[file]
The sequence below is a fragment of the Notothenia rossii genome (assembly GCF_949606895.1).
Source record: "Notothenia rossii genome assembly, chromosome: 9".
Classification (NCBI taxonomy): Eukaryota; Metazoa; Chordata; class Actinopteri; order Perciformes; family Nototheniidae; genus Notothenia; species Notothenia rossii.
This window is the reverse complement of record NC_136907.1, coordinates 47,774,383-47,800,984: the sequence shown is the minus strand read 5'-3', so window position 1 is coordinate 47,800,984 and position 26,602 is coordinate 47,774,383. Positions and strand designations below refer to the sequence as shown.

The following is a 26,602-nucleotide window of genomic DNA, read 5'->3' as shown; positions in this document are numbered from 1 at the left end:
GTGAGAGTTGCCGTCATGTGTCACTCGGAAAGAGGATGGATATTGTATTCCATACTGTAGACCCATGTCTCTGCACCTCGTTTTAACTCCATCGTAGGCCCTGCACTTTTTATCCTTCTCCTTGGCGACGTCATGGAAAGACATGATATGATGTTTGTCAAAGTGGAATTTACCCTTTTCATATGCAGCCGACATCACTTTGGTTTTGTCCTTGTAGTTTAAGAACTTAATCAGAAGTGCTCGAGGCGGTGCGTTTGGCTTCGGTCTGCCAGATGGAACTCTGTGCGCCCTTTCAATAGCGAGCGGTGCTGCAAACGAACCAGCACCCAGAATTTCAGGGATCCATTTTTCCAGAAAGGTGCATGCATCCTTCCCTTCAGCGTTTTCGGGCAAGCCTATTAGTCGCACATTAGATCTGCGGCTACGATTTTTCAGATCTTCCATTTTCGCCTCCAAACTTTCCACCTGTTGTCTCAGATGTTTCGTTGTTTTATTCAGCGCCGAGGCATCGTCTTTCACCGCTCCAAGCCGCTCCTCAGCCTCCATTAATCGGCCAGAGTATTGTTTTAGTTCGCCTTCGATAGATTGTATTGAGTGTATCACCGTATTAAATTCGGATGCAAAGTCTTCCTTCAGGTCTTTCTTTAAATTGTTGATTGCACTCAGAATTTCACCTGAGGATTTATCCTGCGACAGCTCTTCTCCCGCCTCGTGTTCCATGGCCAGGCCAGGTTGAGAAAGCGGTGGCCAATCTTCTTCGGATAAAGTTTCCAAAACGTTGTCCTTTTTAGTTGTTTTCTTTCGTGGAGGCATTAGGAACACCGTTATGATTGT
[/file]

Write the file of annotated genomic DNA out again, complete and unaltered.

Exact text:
The sequence below is a fragment of the Notothenia rossii genome (assembly GCF_949606895.1).
Source record: "Notothenia rossii genome assembly, chromosome: 9".
Classification (NCBI taxonomy): Eukaryota; Metazoa; Chordata; class Actinopteri; order Perciformes; family Nototheniidae; genus Notothenia; species Notothenia rossii.
This window is the reverse complement of record NC_136907.1, coordinates 47,774,383-47,800,984: the sequence shown is the minus strand read 5'-3', so window position 1 is coordinate 47,800,984 and position 26,602 is coordinate 47,774,383. Positions and strand designations below refer to the sequence as shown.

The following is a 26,602-nucleotide window of genomic DNA, read 5'->3' as shown; positions in this document are numbered from 1 at the left end:
GTGAGAGTTGCCGTCATGTGTCACTCGGAAAGAGGATGGATATTGTATTCCATACTGTAGACCCATGTCTCTGCACCTCGTTTTAACTCCATCGTAGGCCCTGCACTTTTTATCCTTCTCCTTGGCGACGTCATGGAAAGACATGATATGATGTTTGTCAAAGTGGAATTTACCCTTTTCATATGCAGCCGACATCACTTTGGTTTTGTCCTTGTAGTTTAAGAACTTAATCAGAAGTGCTCGAGGCGGTGCGTTTGGCTTCGGTCTGCCAGATGGAACTCTGTGCGCCCTTTCAATAGCGAGCGGTGCTGCAAACGAACCAGCACCCAGAATTTCAGGGATCCATTTTTCCAGAAAGGTGCATGCATCCTTCCCTTCAGCGTTTTCGGGCAAGCCTATTAGTCGCACATTAGATCTGCGGCTACGATTTTTCAGATCTTCCATTTTCGCCTCCAAACTTTCCACCTGTTGTCTCAGATGTTTCGTTGTTTTATTCAGCGCCGAGGCATCGTCTTTCACCGCTCCAAGCCGCTCCTCAGCCTCCATTAATCGGCCAGAGTATTGTTTTAGTTCGCCTTCGATAGATTGTATTGAGTGTATCACCGTATTAAATTCGGATGCAAAGTCTTCCTTCAGGTCTTTCTTTAAATTGTTGATTGCACTCAGAATTTCACCTGAGGATTTATCCTGCGACAGCTCTTCTCCCGCCTCGTGTTCCATGGCCAGGCCAGGTTGAGAAAGCGGTGGCCAATCTTCTTCGGATAAAGTTTCCAAAACGTTGTCCTTTTTAGTTGTTTTCTTTCGTGGAGGCATTAGGAACACCGTTATGATTGT